Secondary

Justice delayed…

The Fidentia saga first came to light in March 2007 when J Arthur Brown and Graham Maddock were arrested. In February 2008, Maddock entered into a plea bargain and was sentenced to seven years in prison. In April 2009, Steven Goodwin followed suit, pleading guilty to 36 charges of fraud, corruption and money laundering. A media release, at the time, by the National Prosecuting Authority read:

Goodwin will serve a minimum of 10 years. The sentences are structured as follows:

    • One count of fraud: 20 years imprisonment of which 10 years is suspended on certain conditions. These conditions include that he fully discloses information and assist the state in the investigation and prosecution of the case.
    • Two counts of corruption: 15 years imprisonment of which five years is suspension (sic).
    • 33 counts of money laundering: 15 years imprisonment of which seven years is suspension (sic).

An article in Die Burger on Thursday provided a brief synopsis of events which eventually led to last week’s sentencing of Brown. It states that the NPA refused to accept a plea bargain in March 2009 in which Brown offered to pay a fine of R30 million, and serve a ten year sentence. Three of these years would be served under corrective supervision, and the rest would be suspended. Brown denied making such an offer, accusing the authorities of trying to put him in a bad light, and creating the impression that he did commit the alleged crimes.

Then followed a series of court appearances, all of which led to postponements until, eventually, Judge President John Hlophe threatened to withdraw Brown’s bail of R1 million. The case before judge Anton Velthuizen started on 26 November 2012, and on 18 April 2013, Brown admitted guilt on two counts, and was found not guilty on the remaining seven.

One has to read the full sentence to understand exactly why the judge appears to have been very lenient. He actually elaborates on issues which he could not take into account, stating that he could only sentence Brown on matters on which he was found guilty. It seems both the public and the NPA were expecting the Court to take into account factors which by law he was clearly precluded from doing.

There followed, understandably, a huge uproar from the public and a wide variety of institutions to the eventual sentence of R75 000 per count, and a suspended jail sentence. To understand why this happened, one has to consider a number of issues which have come to light, following the actual sentencing.

The crux of the matter lies in the following statement by the judge:

“I cannot overemphasize that the two counts of fraud that you have been convicted of are an extremely diluted version of the fraud that the indictment alleges. The second count of fraud relates only to fraud against the shareholders of MATCO, not against widows and orphans. These two counts of fraud pale when compared to the charges in the indictment. But it has been accepted by the prosecution that you never had the intention to cause actual prejudice or damage. You have only admitted and been found to have intended potential prejudice and your moral blameworthiness must accordingly be judged in the light thereof.”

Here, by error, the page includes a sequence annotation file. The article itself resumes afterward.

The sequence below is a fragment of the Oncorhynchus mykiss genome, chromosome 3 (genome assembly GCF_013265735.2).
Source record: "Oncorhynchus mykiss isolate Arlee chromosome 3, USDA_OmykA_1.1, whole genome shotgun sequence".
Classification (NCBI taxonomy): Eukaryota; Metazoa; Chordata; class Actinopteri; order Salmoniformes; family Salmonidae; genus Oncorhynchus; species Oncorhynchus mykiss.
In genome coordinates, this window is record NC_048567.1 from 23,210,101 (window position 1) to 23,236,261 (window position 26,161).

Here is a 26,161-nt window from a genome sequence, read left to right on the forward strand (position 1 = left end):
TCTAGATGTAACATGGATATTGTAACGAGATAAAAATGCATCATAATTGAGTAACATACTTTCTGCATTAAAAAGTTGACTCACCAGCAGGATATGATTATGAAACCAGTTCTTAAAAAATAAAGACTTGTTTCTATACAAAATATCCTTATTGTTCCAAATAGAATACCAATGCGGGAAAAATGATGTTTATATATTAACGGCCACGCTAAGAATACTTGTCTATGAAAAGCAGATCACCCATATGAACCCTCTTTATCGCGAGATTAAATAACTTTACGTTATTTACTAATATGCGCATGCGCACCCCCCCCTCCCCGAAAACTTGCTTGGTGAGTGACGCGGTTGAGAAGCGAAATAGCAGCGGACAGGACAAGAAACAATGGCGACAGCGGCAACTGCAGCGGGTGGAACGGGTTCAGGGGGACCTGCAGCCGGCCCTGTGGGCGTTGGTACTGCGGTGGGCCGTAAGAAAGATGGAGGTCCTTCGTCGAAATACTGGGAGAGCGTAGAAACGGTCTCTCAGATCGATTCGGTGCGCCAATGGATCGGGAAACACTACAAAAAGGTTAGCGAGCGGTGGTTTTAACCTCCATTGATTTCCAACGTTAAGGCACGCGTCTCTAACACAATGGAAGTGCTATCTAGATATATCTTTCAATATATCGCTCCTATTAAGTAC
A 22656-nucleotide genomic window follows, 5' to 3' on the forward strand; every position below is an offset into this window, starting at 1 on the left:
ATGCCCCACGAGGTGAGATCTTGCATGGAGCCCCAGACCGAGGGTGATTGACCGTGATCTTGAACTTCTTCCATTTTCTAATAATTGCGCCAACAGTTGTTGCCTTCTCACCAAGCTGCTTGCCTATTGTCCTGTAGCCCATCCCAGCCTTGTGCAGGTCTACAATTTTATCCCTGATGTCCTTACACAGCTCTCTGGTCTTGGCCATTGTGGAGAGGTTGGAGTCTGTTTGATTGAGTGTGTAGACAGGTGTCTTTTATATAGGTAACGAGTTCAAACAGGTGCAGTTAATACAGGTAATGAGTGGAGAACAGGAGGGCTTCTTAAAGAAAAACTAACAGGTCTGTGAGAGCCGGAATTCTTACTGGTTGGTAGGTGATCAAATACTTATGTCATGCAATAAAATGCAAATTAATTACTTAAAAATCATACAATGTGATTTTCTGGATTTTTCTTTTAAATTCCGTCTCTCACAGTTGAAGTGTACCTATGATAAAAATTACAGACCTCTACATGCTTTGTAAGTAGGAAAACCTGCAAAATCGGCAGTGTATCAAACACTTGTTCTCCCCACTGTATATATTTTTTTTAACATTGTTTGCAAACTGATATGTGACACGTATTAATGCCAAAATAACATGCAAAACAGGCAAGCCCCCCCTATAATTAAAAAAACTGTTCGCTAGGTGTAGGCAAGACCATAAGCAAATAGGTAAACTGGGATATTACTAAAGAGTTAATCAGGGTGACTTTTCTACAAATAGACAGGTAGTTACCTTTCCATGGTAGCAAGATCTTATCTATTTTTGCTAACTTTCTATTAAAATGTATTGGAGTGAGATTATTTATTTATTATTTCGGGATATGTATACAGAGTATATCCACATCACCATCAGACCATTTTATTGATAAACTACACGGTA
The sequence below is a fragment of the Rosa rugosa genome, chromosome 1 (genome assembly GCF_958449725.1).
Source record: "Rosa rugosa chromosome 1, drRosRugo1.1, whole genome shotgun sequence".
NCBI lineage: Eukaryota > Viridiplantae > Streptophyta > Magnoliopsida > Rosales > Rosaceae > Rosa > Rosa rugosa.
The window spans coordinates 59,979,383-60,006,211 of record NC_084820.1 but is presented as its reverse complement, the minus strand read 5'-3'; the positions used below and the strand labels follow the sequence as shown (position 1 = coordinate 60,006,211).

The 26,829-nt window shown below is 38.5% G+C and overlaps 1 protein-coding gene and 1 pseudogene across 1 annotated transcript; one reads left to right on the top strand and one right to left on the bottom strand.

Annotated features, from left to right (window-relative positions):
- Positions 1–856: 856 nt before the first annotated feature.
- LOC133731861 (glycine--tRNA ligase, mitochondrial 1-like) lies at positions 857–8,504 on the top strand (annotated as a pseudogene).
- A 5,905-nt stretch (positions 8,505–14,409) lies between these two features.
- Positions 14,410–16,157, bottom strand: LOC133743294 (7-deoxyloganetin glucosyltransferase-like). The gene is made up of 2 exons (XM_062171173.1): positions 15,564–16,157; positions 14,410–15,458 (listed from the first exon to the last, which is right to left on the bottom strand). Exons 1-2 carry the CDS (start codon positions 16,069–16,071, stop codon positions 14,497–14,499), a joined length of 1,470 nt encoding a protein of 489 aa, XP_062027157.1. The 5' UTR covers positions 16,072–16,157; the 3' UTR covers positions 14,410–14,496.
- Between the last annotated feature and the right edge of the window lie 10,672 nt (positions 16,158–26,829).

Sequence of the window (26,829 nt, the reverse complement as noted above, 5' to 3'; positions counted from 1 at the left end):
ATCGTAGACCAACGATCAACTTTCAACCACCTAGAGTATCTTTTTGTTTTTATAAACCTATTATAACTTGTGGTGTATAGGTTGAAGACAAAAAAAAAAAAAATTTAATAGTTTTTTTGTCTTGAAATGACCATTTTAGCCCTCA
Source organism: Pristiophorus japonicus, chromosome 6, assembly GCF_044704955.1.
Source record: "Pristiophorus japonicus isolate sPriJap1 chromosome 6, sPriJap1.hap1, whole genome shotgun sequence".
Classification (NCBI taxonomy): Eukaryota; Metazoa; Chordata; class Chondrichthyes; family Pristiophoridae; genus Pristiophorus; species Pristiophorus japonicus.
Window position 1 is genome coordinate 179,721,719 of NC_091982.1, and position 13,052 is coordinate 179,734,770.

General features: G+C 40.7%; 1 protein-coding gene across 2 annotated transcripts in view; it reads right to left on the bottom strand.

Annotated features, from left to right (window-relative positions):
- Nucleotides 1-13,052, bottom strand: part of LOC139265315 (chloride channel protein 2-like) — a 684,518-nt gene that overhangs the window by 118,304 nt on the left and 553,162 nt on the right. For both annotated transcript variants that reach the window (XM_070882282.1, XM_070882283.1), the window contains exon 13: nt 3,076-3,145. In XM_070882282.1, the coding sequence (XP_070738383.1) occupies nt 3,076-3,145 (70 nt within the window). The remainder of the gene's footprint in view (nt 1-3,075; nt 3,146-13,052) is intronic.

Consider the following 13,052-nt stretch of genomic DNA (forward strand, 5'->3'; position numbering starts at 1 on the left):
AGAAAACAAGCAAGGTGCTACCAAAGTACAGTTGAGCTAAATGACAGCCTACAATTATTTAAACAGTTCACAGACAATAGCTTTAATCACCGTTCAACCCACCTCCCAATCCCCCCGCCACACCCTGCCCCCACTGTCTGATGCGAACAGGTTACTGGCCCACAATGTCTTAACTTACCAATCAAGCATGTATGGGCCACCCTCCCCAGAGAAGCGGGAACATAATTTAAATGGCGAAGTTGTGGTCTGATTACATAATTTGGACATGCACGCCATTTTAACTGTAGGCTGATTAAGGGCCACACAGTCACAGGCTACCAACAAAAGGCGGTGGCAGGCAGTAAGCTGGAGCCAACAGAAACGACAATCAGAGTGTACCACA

One has to ask whether, and if so, why, the prosecution did not realise just how “diluted” the two counts were to which Brown pleaded guilty?

The judge also found it “astounding” that the evidence of the FSB’s accountant, Mr. Seedat, who conducted the initial investigation of Fidentia’s books, did not feature more prominently in the State’s case. The alleged shortfall of R406 million caused the judge to say:

“…I find it astounding that you have been brought to court on only the nine counts listed in the indictment. I find it even more astounding that the state saw fit to accept your pleas of guilty on the facts set out in the admissions you made in terms of section 220 of the Criminal Procedure Act, 51 of 1977. If the facts related by this witness (Seedat) are correct then something is sorely wrong and I can only think the prosecution case has been poorly handled.”

Then there is the matter of the legal stipulation that the fraud committed should involve amounts in excess of R500 000 for the minimum sentence of 15 years to be applicable which to have been misread by the prosecution.

It is almost as if, after six years, the state resigned itself to accept a fifteen year sentence to end the whole sorry saga. Could it be that there was agreement to Brown’s offer to plead guilty, based on an erroneous interpretation of the minimum sentence?

The saddest part of the whole drama is that the victims of what happened at Fidentia still remain exactly that – victims. Ironically, they now look to Brown to help them.

This case is, unfortunately, not a unique occurrence. There is also badly written legislation which fails to achieve its noble intentions, while others are produced, not to expose the wrong, but to hide it. Add to this incompetent people who have to apply such legislation, and you end up with a recipe for disaster.

As if this is not enough, legislators appear to think that legislation itself will prevent crime. A classic example concerns the suggestion that the alcohol limit for drinking and driving should be zero. How many people who currently drink and drive will stop because of such legislation? My conservative guess is zero.

It is not legislation that deters potential perpetrators; it is the correct and timely application of such legislation that is needed to stop the crying in our beloved country.

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